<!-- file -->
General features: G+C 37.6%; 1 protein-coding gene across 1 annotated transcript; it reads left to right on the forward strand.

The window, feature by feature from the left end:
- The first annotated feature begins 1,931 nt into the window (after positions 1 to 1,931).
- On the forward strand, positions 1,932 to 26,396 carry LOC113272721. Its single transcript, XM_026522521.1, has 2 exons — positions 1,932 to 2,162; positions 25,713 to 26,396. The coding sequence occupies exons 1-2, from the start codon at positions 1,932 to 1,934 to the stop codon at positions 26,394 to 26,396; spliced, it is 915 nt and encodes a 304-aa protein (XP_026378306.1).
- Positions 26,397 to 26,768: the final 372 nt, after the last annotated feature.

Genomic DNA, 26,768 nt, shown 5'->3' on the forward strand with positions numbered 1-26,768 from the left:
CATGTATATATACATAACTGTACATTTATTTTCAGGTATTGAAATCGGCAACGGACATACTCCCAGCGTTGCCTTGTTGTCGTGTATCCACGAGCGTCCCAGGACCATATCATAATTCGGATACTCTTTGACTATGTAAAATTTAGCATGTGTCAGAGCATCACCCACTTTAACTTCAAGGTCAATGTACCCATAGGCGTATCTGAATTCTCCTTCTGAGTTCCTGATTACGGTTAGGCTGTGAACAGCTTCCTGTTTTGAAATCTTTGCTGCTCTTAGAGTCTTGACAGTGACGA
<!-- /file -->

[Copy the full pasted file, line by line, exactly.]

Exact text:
General features: G+C 37.6%; 1 protein-coding gene across 1 annotated transcript; it reads left to right on the forward strand.

The window, feature by feature from the left end:
- The first annotated feature begins 1,931 nt into the window (after positions 1 to 1,931).
- On the forward strand, positions 1,932 to 26,396 carry LOC113272721. Its single transcript, XM_026522521.1, has 2 exons — positions 1,932 to 2,162; positions 25,713 to 26,396. The coding sequence occupies exons 1-2, from the start codon at positions 1,932 to 1,934 to the stop codon at positions 26,394 to 26,396; spliced, it is 915 nt and encodes a 304-aa protein (XP_026378306.1).
- Positions 26,397 to 26,768: the final 372 nt, after the last annotated feature.

Genomic DNA, 26,768 nt, shown 5'->3' on the forward strand with positions numbered 1-26,768 from the left:
CATGTATATATACATAACTGTACATTTATTTTCAGGTATTGAAATCGGCAACGGACATACTCCCAGCGTTGCCTTGTTGTCGTGTATCCACGAGCGTCCCAGGACCATATCATAATTCGGATACTCTTTGACTATGTAAAATTTAGCATGTGTCAGAGCATCACCCACTTTAACTTCAAGGTCAATGTACCCATAGGCGTATCTGAATTCTCCTTCTGAGTTCCTGATTACGGTTAGGCTGTGAACAGCTTCCTGTTTTGAAATCTTTGCTGCTCTTAGAGTCTTGACAGTGACGA